Most families these days spend more on their health insurance than any other household bill. That’s right, the cost of healthcare has surpassed that of many mortgages. If healthcare issues don’t linger near the top of your voting priorities in the 2016 presidential election, perhaps it’s time they should.
In fairness, however, these issues have become a bit overwhelming and difficult to follow. In a lot of areas it seems that both candidates (Clinton and Trump) are saying the same thing, but I encourage you pay careful attention and look at the subtle differences.
Below I’m going to break down three areas where the candidates speak much of the same language and yet have different conclusions in mind.
1. The Affordable Care Act
Clinton and Trump both want to make changes to the Affordable Care Act (ACA). The ACA is what we typically know as Obamacare but Obamacare is actually only one of many parts of the ACA. But that’s not important for now. All we’re concerned with here is, how is Obamacare changing with each candidate?
Both parties want to do away with the Cadillac Tax. The Cadillac Tax forces employees to spend less than $10,200 in healthcare coverage in 2020. Anything over this amount will be taxed heavily. With household healthcare costs on the immediate rise it isn’t practical to think this could work, and both Clinton and Trump agree.
Where they differ on the ACA is that Clinton wants to keep the ACA intact but tinker with the way prescription drugs are handled (which is a very broad field and Clinton has not been specific), and Trump wants to do away with the ACA but keep the conditions where anyone with a pre-existing condition can obtain healthcare.
While Trump means well in doing away with the ACA, it does not make much sense to maintain the pre-existing condition waiver without the other parts of the ACA, such as the tax penalty for not having coverage. Trump has not offered a logical explanation on how this will work.
It would make more sense to either keep the ACA with the pre-existing conditions, or do away with them both. However, this impacts a lot of families that were able to obtain coverage under the ACA that could not do so pre-ACA.
2. Cost of Coverage
Both Clinton and Trump want to stop bigger insurance companies (known as carriers) from absorbing smaller companies because it creates monopolies and ruins any chance of a fair market. Not a good things for us, the consumer.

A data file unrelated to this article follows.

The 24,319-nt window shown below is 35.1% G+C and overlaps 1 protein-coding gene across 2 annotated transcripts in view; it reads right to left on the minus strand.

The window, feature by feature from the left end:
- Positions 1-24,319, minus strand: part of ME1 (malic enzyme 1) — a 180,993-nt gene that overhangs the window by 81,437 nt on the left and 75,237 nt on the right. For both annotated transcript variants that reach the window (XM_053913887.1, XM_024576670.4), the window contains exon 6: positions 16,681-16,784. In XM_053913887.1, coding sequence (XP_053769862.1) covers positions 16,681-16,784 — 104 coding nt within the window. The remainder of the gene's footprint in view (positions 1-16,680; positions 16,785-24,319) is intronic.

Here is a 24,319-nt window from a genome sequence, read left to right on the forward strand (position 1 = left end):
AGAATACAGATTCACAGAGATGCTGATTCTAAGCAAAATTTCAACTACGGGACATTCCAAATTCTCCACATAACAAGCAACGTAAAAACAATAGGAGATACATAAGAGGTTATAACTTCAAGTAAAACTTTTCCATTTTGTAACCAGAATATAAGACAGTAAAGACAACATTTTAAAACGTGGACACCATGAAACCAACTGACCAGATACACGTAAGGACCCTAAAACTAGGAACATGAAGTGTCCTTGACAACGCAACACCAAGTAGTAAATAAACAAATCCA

Clinton wants to control this through legislation which could be quite effective if she’s able to get it passed in Congress, but establishing new healthcare legislation has proven to be no easy task in past attempts. Trump, on the other hand, wants to increase competition by allowing consumers to purchase coverages beyond their state line. This would hold the in-state companies accountable in continuing to provide the most affordable healthcare despite whose name is on the building.
3. Cost Transparency
If you call a doctor and want to know the cost of a procedure (both total cost and after insurance), they likely won’t tell you. Both Clinton and Trump want see cost transparency in healthcare. Just like you can compare the cost of organic pop-tarts between grocery stores, you should be able to compare the cost of a primary care visit between doctors.
This sounds good in theory but as long as people remain on managed care health plans (paying copays), it is unlikely they will care enough about what the insurer is paying when price shopping. In fact, it could have the reverse effect where people will pick the most expensive doctors because they feel like they will get better care for the same copay cost.
So far Clinton doesn’t have answer for this but Trump is pushing incentives to go on plans such as Health Care Savings Accounts (HSAs) that would motivate insureds to be accountable for the price of visits and procedures.
Healthcare policy is a tricky issue, no doubt, and the ambiguous comments we’ve received from the candidates hasn’t made it any easier to understand. However, when we take the time to analyze Clinton and Trump’s policies we begin to put the puzzle together and come up with these very obvious differences between the two of them.